Paula spoke making a huge effort to speak loud enough for the bar tender to hear her, but most importantly, soft enough to not be heard by the old men.
“Is there a meeting in this pub?”
“They are upstairs.”
The bar tender made no effort to speak softly. She was obviously used to this. Also, her glance told Paula that she was not welcome to walk away from the bar without at least a drink on her hand.
“Can I have a lemonade, please? No ice, please.”
“No thanks.”

The next big thing

As far as the people who seemed to post what they saw and their opinions about on ‘eGroups’ were concerned, what had happened could have been the beginning of a revolution no less, and the smashing of the McDonald’s was only relevant to highlight how short-sighted the mass media were. Paula could see images of people gardening in Trafalgar Square that she had not seen, or would never see, in newspapers or magazines, and started to see a picture she would see for long after that: a mohican made of grass on top of Churchill’s statue’s head. Thanks to ‘eGroups’, she also learnt that the ‘next big thing’ would happen on the twenty-sixth of September in Prague.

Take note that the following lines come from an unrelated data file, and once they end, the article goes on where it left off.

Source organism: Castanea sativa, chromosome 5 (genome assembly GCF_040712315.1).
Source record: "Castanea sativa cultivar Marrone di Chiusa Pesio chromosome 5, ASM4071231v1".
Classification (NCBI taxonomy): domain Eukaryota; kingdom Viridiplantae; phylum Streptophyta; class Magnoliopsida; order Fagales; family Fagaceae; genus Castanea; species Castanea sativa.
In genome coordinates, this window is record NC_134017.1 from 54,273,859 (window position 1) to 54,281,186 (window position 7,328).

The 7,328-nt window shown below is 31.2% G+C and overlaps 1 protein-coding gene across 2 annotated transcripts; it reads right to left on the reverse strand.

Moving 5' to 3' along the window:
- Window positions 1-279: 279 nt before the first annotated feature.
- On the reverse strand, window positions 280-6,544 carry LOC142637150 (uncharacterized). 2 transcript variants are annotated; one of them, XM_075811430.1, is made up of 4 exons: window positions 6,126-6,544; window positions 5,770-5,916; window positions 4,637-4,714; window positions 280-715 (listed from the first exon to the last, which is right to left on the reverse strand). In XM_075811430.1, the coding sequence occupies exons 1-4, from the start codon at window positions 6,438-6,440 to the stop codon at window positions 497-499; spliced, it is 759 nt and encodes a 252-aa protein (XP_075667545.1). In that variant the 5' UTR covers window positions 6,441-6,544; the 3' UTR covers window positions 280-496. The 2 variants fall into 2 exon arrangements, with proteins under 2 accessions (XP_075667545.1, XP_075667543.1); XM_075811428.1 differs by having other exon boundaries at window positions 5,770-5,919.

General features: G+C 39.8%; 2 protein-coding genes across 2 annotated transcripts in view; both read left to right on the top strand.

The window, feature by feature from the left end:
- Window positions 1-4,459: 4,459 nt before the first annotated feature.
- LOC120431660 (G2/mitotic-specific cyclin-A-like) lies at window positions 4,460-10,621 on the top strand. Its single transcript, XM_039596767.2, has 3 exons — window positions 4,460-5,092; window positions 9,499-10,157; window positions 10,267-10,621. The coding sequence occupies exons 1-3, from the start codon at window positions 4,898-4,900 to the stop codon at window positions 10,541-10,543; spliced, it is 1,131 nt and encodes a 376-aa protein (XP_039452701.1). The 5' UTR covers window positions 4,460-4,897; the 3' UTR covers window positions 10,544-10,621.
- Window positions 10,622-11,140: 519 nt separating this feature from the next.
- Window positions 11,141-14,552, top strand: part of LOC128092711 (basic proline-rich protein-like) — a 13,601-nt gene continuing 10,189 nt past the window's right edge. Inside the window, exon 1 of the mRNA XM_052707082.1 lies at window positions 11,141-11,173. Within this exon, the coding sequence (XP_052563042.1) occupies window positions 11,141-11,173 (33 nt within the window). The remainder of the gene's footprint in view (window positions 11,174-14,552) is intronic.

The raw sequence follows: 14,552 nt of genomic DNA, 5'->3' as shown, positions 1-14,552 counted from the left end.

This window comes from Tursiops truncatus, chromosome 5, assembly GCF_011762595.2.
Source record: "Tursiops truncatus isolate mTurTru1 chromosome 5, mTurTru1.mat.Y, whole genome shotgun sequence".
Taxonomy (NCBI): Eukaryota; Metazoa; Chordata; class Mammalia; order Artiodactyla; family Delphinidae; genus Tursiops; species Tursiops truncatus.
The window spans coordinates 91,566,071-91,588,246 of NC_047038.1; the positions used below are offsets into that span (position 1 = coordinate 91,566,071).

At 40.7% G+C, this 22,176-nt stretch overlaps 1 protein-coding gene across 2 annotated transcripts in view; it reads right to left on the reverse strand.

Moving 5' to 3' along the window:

Paula continued to read what people wrote but she was too shy to post anything. Eventually, shortly before the big date, a place and a date were posted. Big luck; it was actually a date ‘she’ could make: a Sunday.

The Metro (newspaper)

Before she found out just how close to her house the bus stop was, and the fact that the one bus on that bus stop had another stop right outside her workplace, Paula learned the long way to the ‘underground’ station to go to work. ‘Underground’ because the train travelled completely over the ground on the whole journey from Paula’s stop to work stop.

Paula was thankful for this. It was definitely nicer to travel by train if she could see the light of day while inside the train. Some days, she even brought a book with her that she had got from the library. But she soon abandoned this practice because the journey was so short. Most of the other passengers had longer journeys, however. Some of them got on the train on the stop where she left, before the train would head for deep, central London.

So most of the passengers fought for a sit so that they could comfortably read their books, which they had brought from home, or their newspapers, which they had bought in the newsagents at the tube station.